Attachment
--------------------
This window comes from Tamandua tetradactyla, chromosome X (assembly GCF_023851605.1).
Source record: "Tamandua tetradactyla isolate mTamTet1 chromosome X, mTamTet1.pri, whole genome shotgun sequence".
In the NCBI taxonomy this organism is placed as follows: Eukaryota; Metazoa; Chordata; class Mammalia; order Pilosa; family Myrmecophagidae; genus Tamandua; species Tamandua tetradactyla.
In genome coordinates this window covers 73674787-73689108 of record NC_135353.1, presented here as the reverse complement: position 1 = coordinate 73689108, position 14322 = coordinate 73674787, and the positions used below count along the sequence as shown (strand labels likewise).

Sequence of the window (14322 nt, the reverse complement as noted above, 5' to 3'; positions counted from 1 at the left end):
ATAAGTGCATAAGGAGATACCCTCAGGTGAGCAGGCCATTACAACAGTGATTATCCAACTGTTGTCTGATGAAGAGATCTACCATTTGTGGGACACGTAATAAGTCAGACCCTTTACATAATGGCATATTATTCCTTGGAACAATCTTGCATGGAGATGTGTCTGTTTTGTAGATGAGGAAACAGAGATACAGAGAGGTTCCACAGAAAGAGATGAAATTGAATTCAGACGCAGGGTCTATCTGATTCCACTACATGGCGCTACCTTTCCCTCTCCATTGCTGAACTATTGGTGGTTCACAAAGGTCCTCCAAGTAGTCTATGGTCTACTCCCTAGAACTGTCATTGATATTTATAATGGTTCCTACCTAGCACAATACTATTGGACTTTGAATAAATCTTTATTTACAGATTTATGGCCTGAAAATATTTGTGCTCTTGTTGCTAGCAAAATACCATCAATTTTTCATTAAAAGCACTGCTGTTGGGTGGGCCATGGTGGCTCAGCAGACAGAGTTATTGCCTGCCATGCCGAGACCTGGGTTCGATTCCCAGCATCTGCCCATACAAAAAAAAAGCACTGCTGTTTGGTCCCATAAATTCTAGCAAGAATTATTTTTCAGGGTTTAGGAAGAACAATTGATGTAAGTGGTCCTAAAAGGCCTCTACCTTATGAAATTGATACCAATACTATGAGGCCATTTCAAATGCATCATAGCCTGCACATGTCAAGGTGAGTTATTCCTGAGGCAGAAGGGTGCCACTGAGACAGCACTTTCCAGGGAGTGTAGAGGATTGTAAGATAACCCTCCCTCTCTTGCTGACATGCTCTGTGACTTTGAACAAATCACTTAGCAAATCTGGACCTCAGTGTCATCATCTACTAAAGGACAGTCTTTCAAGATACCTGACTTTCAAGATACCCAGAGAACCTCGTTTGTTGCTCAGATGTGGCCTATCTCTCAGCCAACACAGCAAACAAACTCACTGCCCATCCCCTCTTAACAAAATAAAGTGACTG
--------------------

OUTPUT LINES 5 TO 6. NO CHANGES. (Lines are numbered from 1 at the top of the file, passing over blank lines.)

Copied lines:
Sequence of the window (14322 nt, the reverse complement as noted above, 5' to 3'; positions counted from 1 at the left end):
ATAAGTGCATAAGGAGATACCCTCAGGTGAGCAGGCCATTACAACAGTGATTATCCAACTGTTGTCTGATGAAGAGATCTACCATTTGTGGGACACGTAATAAGTCAGACCCTTTACATAATGGCATATTATTCCTTGGAACAATCTTGCATGGAGATGTGTCTGTTTTGTAGATGAGGAAACAGAGATACAGAGAGGTTCCACAGAAAGAGATGAAATTGAATTCAGACGCAGGGTCTATCTGATTCCACTACATGGCGCTACCTTTCCCTCTCCATTGCTGAACTATTGGTGGTTCACAAAGGTCCTCCAAGTAGTCTATGGTCTACTCCCTAGAACTGTCATTGATATTTATAATGGTTCCTACCTAGCACAATACTATTGGACTTTGAATAAATCTTTATTTACAGATTTATGGCCTGAAAATATTTGTGCTCTTGTTGCTAGCAAAATACCATCAATTTTTCATTAAAAGCACTGCTGTTGGGTGGGCCATGGTGGCTCAGCAGACAGAGTTATTGCCTGCCATGCCGAGACCTGGGTTCGATTCCCAGCATCTGCCCATACAAAAAAAAAGCACTGCTGTTTGGTCCCATAAATTCTAGCAAGAATTATTTTTCAGGGTTTAGGAAGAACAATTGATGTAAGTGGTCCTAAAAGGCCTCTACCTTATGAAATTGATACCAATACTATGAGGCCATTTCAAATGCATCATAGCCTGCACATGTCAAGGTGAGTTATTCCTGAGGCAGAAGGGTGCCACTGAGACAGCACTTTCCAGGGAGTGTAGAGGATTGTAAGATAACCCTCCCTCTCTTGCTGACATGCTCTGTGACTTTGAACAAATCACTTAGCAAATCTGGACCTCAGTGTCATCATCTACTAAAGGACAGTCTTTCAAGATACCTGACTTTCAAGATACCCAGAGAACCTCGTTTGTTGCTCAGATGTGGCCTATCTCTCAGCCAACACAGCAAACAAACTCACTGCCCATCCCCTCTTAACAAAATAAAGTGACTG